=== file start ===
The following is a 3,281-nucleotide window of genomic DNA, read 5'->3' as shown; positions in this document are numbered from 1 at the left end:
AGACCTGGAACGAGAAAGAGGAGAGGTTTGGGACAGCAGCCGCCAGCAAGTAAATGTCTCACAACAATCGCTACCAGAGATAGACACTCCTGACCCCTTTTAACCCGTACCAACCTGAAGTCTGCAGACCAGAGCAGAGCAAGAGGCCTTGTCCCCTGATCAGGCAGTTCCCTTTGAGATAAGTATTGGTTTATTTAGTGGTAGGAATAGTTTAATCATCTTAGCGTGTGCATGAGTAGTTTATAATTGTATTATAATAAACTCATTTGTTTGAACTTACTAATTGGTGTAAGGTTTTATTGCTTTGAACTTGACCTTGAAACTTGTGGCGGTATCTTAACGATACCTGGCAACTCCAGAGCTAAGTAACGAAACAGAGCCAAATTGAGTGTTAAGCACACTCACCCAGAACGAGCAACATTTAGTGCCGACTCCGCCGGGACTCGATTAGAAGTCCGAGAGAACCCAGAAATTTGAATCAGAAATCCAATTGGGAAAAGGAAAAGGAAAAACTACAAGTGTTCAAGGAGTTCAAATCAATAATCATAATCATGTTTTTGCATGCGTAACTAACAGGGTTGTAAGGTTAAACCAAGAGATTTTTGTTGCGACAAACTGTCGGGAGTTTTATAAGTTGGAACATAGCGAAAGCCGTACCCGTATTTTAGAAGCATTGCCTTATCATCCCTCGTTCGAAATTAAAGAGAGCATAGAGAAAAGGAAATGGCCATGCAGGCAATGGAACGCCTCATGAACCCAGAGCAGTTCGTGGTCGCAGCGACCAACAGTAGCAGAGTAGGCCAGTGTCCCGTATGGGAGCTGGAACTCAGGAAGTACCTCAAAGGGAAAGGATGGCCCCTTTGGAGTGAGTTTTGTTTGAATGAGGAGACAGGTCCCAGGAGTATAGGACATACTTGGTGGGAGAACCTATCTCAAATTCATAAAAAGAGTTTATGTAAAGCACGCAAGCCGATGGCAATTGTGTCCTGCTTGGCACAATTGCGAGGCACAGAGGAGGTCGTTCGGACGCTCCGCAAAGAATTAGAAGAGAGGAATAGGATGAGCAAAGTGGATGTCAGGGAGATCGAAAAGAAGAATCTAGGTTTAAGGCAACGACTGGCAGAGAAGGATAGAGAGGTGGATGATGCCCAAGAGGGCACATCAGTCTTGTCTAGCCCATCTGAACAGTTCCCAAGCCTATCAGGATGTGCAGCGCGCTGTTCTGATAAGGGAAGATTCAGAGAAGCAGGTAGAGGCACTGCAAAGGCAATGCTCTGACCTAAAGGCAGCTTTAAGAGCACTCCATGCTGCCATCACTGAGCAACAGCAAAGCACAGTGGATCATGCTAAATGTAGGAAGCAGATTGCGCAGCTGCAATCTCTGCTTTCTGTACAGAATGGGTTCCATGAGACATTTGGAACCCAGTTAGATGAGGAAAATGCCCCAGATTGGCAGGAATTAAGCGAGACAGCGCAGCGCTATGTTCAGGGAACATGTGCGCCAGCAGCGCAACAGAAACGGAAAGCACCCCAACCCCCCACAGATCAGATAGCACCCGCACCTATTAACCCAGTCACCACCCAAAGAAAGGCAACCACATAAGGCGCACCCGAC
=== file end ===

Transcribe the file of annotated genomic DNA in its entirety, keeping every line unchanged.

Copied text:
The following is a 3,281-nucleotide window of genomic DNA, read 5'->3' as shown; positions in this document are numbered from 1 at the left end:
AGACCTGGAACGAGAAAGAGGAGAGGTTTGGGACAGCAGCCGCCAGCAAGTAAATGTCTCACAACAATCGCTACCAGAGATAGACACTCCTGACCCCTTTTAACCCGTACCAACCTGAAGTCTGCAGACCAGAGCAGAGCAAGAGGCCTTGTCCCCTGATCAGGCAGTTCCCTTTGAGATAAGTATTGGTTTATTTAGTGGTAGGAATAGTTTAATCATCTTAGCGTGTGCATGAGTAGTTTATAATTGTATTATAATAAACTCATTTGTTTGAACTTACTAATTGGTGTAAGGTTTTATTGCTTTGAACTTGACCTTGAAACTTGTGGCGGTATCTTAACGATACCTGGCAACTCCAGAGCTAAGTAACGAAACAGAGCCAAATTGAGTGTTAAGCACACTCACCCAGAACGAGCAACATTTAGTGCCGACTCCGCCGGGACTCGATTAGAAGTCCGAGAGAACCCAGAAATTTGAATCAGAAATCCAATTGGGAAAAGGAAAAGGAAAAACTACAAGTGTTCAAGGAGTTCAAATCAATAATCATAATCATGTTTTTGCATGCGTAACTAACAGGGTTGTAAGGTTAAACCAAGAGATTTTTGTTGCGACAAACTGTCGGGAGTTTTATAAGTTGGAACATAGCGAAAGCCGTACCCGTATTTTAGAAGCATTGCCTTATCATCCCTCGTTCGAAATTAAAGAGAGCATAGAGAAAAGGAAATGGCCATGCAGGCAATGGAACGCCTCATGAACCCAGAGCAGTTCGTGGTCGCAGCGACCAACAGTAGCAGAGTAGGCCAGTGTCCCGTATGGGAGCTGGAACTCAGGAAGTACCTCAAAGGGAAAGGATGGCCCCTTTGGAGTGAGTTTTGTTTGAATGAGGAGACAGGTCCCAGGAGTATAGGACATACTTGGTGGGAGAACCTATCTCAAATTCATAAAAAGAGTTTATGTAAAGCACGCAAGCCGATGGCAATTGTGTCCTGCTTGGCACAATTGCGAGGCACAGAGGAGGTCGTTCGGACGCTCCGCAAAGAATTAGAAGAGAGGAATAGGATGAGCAAAGTGGATGTCAGGGAGATCGAAAAGAAGAATCTAGGTTTAAGGCAACGACTGGCAGAGAAGGATAGAGAGGTGGATGATGCCCAAGAGGGCACATCAGTCTTGTCTAGCCCATCTGAACAGTTCCCAAGCCTATCAGGATGTGCAGCGCGCTGTTCTGATAAGGGAAGATTCAGAGAAGCAGGTAGAGGCACTGCAAAGGCAATGCTCTGACCTAAAGGCAGCTTTAAGAGCACTCCATGCTGCCATCACTGAGCAACAGCAAAGCACAGTGGATCATGCTAAATGTAGGAAGCAGATTGCGCAGCTGCAATCTCTGCTTTCTGTACAGAATGGGTTCCATGAGACATTTGGAACCCAGTTAGATGAGGAAAATGCCCCAGATTGGCAGGAATTAAGCGAGACAGCGCAGCGCTATGTTCAGGGAACATGTGCGCCAGCAGCGCAACAGAAACGGAAAGCACCCCAACCCCCCACAGATCAGATAGCACCCGCACCTATTAACCCAGTCACCACCCAAAGAAAGGCAACCACATAAGGCGCACCCGAC